Trans sex workers in Pattaya, Thailand are being targeted by the police as part of an across-the-board morality drive:

Officials in Pattaya say they need to be seen to be doing something to scrub up the city’s reputation before the army is tempted to intervene in ways which local officials say might be bad for business.

More on the five year study that resulted in its researchers having the revelation, “Sex workers! they’re a lot like us!” Still, as fatuous as that comment was, the study is a nice respite in a week dominated by anti-trafficking organizations: its findings show that most sex workers are not coerced.

Backing this up is yet another report from Operation North Star: police officers in Regina also found that sex workers were working because they wanted to (despite the police interviewers’ apparent inability to accept that fact.) Guess it’s just that hard to accept an escort’s word at face value.
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(Screenshot of Association of Club Executives newsletter.)

Mayang Prasetyo, a trans woman sex worker, was killed by her boyfriend in Australia (trigger warning: article describes a brutal, perverse murder).  The Courier Mail used some unconscionably unfeeling headlines in relating the murder, and is being called on it.

Oregon lobbyists are working with strippers and social workers to come up with legislation that will offer protections to strippers, reinforcing their labor rights given that, in Oregon as in so many other places, strippers are illegally classified as independent contractors. Mary Emily O’Hara notes:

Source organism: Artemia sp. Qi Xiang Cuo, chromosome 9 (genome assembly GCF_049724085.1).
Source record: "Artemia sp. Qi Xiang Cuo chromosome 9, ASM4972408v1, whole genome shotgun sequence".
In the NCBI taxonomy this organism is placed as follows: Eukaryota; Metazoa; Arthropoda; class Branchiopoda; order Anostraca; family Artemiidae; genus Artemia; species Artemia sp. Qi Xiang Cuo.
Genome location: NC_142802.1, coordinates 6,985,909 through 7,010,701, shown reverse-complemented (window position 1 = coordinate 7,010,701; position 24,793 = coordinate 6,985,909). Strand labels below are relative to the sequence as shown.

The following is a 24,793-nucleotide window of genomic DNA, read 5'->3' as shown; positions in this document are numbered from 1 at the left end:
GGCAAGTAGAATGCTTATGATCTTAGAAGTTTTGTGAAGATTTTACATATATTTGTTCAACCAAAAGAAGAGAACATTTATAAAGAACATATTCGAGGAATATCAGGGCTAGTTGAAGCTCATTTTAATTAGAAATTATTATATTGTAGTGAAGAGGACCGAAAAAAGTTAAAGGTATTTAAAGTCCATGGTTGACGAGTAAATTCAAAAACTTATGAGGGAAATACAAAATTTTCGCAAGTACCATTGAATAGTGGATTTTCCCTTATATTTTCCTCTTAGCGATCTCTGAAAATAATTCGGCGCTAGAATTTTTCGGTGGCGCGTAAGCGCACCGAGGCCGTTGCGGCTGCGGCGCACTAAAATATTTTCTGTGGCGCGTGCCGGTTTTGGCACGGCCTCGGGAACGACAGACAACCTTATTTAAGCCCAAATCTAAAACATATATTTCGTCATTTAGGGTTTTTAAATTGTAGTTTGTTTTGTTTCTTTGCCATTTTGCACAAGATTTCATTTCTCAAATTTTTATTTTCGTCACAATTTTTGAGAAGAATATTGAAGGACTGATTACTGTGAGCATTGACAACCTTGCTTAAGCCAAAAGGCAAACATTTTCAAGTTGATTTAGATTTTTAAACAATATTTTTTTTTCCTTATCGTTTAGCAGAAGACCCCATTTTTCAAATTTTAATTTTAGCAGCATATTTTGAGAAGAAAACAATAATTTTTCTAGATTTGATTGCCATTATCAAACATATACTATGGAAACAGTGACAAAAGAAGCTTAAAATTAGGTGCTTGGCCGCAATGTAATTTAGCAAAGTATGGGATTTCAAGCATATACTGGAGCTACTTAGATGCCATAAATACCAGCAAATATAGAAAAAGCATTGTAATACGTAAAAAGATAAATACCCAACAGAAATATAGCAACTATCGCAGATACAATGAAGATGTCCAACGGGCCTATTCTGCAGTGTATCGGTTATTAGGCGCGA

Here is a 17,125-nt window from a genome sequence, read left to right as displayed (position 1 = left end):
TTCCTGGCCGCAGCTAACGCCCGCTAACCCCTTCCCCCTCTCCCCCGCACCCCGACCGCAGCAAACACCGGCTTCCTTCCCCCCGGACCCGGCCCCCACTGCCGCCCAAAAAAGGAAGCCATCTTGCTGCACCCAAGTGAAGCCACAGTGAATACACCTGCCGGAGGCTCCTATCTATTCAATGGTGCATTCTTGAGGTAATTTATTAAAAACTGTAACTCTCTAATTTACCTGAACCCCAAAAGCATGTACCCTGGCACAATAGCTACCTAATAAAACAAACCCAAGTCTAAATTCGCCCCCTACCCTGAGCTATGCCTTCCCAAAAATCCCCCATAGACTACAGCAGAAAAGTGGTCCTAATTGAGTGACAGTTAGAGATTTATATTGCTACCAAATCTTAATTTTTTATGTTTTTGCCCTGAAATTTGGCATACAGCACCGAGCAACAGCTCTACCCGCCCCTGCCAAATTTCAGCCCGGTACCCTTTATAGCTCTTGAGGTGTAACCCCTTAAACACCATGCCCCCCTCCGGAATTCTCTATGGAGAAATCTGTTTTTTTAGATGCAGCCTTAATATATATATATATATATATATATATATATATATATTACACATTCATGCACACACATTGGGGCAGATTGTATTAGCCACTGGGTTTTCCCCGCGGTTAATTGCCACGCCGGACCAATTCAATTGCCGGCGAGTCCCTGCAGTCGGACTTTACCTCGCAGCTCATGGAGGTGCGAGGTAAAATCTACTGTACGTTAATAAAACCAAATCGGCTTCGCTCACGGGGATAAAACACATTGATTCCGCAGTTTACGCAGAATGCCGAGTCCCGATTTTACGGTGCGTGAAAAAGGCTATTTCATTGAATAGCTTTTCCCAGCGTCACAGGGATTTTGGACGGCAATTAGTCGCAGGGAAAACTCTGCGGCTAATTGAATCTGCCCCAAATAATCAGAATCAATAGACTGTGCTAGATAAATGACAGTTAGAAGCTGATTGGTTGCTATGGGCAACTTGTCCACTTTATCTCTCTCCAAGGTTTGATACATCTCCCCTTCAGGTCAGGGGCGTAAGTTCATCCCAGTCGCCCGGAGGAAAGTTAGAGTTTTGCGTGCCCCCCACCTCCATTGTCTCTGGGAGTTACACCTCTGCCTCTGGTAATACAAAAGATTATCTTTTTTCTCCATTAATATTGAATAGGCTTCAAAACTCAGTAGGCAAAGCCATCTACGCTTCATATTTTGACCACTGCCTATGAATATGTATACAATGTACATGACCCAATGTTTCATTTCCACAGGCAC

Though the panel won’t finalize the bill until later in the year, everyone seemed to agree on one thing: if you’re going to work as a stripper, some sort of basic education that clarifies rules around touching, employee status, and other workplace protections is desperately needed.

The Association of Club Executives was way less than thrilled by O’Hara’s article, as you can see from the screen shot above, taken from their newsletter. “Empowerment Enterprises”! That’s some beautiful cheek.

The Cambodian government is also proposing to enforce the labor rights of workers in entertainment venues, including sex workers.

A recent study of sex workers over 40 in India found their circumstances to be very distressed, often exacerbated by the Devadesi system.

Another sex worker is on reality tv: Former stripper Courtney Lapresi is on Master Chef, and the response to this from contestants and critics has been even more negative than Irish response to sex worker Kate McGrew on Connected. Naysayers theorize that Lapresi might exchange sexual favors in exchange for winning. As Esmerelda Murray reports, Lapresi herself is framing stripping as an embarrassing and regrettable decision she made while she was broke.  What’s embarrassing and regrettable is that, after making it on to a cooking show, she felt she had anything in her past to apologize for. Badly done, Master Chef.

Several cases of male violence after rejection made the news this week, only one involving a sex worker (progress?): An English sex worker was attacked on the outskirts of Manchester after attempting to keep walking and ignore a man who wanted her attention.

A days-long trafficking investigation/sting across Canada, which interviewed over 300 sex workers, resulted in 9 arrests, although police in Edmonton, for example insist that they got a very guarded feel from many of the women.  You don’t say.